You have a legal right to lodge a GDPR objection (Article 21) with regard to your data being processed. This means you can object to your data being shared for direct care. Your objection will be considered on a case-by-case basis. When reviewing your objection, consideration will be given as to whether you can still be provided with safe individual care. This is not automatic, as further information must be provided to assess whether the objection is upheld. An objection can be lodged with your GP or care provider, with the final decision being made by a clinician.
For more information on your rights on the objections page.
No, under no circumstances will your data be sold to third parties.
No data will be sold to any third party. The system provider is contractually bound to this.
No KMCR data is processed or stored outside of the UK. This is a contractual requirement of the service provider and is in line with national standards and requirements.
Each organisation has its own data controller and is therefore responsible for making sure the data held by it about individuals receiving treatment and care is accurate. However, Kent Community Health NHS Foundation Trust (KCHFT) as lead commissioner for the KMCR, has established a programme team responsible for auditing the compliance of partner organisations with the agreed measures.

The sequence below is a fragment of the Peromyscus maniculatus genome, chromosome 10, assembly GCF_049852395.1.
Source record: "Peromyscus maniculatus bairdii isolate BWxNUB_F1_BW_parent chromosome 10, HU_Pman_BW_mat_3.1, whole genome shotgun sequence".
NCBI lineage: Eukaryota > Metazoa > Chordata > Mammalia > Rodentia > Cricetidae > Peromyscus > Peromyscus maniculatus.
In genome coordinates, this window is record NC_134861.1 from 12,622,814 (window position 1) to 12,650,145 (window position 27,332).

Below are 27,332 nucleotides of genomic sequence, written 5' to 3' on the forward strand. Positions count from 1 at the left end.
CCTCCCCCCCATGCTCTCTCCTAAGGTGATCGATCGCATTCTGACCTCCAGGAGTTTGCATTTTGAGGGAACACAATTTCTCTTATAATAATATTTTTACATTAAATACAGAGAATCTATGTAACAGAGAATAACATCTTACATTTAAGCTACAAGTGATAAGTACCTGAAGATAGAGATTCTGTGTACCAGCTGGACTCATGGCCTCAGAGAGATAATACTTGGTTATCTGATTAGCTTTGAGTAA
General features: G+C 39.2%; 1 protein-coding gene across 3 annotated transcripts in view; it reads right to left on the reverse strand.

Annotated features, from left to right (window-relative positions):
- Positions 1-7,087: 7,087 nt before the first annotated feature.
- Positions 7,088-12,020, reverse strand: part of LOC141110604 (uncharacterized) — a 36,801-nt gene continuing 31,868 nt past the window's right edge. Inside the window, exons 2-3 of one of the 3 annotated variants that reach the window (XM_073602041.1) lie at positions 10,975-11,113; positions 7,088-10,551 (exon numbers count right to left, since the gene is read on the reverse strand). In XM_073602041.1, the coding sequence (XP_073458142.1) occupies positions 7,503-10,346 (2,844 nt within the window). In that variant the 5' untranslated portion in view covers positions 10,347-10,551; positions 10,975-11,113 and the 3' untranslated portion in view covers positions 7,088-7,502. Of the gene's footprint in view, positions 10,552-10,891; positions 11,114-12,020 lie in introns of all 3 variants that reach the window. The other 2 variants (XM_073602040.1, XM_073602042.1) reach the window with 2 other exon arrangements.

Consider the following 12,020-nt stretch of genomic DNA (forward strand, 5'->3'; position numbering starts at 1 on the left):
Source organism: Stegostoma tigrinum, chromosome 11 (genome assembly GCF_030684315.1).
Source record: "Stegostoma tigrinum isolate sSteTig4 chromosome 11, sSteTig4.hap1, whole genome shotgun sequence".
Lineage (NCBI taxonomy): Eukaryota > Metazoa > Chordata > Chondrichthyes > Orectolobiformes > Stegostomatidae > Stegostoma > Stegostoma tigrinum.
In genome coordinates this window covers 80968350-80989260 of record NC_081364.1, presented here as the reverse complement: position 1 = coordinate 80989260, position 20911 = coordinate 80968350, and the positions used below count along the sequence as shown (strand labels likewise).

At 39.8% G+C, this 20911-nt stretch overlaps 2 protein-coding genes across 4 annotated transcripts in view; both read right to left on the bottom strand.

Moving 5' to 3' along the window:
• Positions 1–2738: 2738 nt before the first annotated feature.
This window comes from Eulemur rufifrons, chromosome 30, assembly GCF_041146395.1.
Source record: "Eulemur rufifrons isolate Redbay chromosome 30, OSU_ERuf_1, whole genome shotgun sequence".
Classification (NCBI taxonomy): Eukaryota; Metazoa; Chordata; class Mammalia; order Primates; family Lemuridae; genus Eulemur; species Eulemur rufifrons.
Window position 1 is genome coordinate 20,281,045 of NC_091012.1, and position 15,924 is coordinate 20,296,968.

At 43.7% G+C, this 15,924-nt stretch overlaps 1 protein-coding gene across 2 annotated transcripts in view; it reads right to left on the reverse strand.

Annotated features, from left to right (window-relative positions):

A governance structure has been established which is responsible for developing measures to make sure we can review data quality across the KMCR and take measures to rectify, as appropriate, data quality issues identified. The governance groups are also responsible for making sure measures are in place to guarantee compliance with opt outs, consistency of data, completeness of records etc.
Each organisation, as the data controller, is responsible for making sure its data is accurate and should be running reports on a regular basis to review its own data quality and identify any errors/issues, which they should then put right.
All organisations have a responsibility to set out how they share data and to make this easily accessible, be this either in an electronic or paper format. This information should be publicly and easily available, ordinarily via a privacy notice. Information relating to data held within your shared care record can be viewed at the KMCR web page.
Most KMCR partners provide a link back to the Kent and Medway Integrated Care System (ICS) website from their own privacy notices, which allows to the KMCR Operations Team to review the information centrally to make sure it remains up to date and consistent.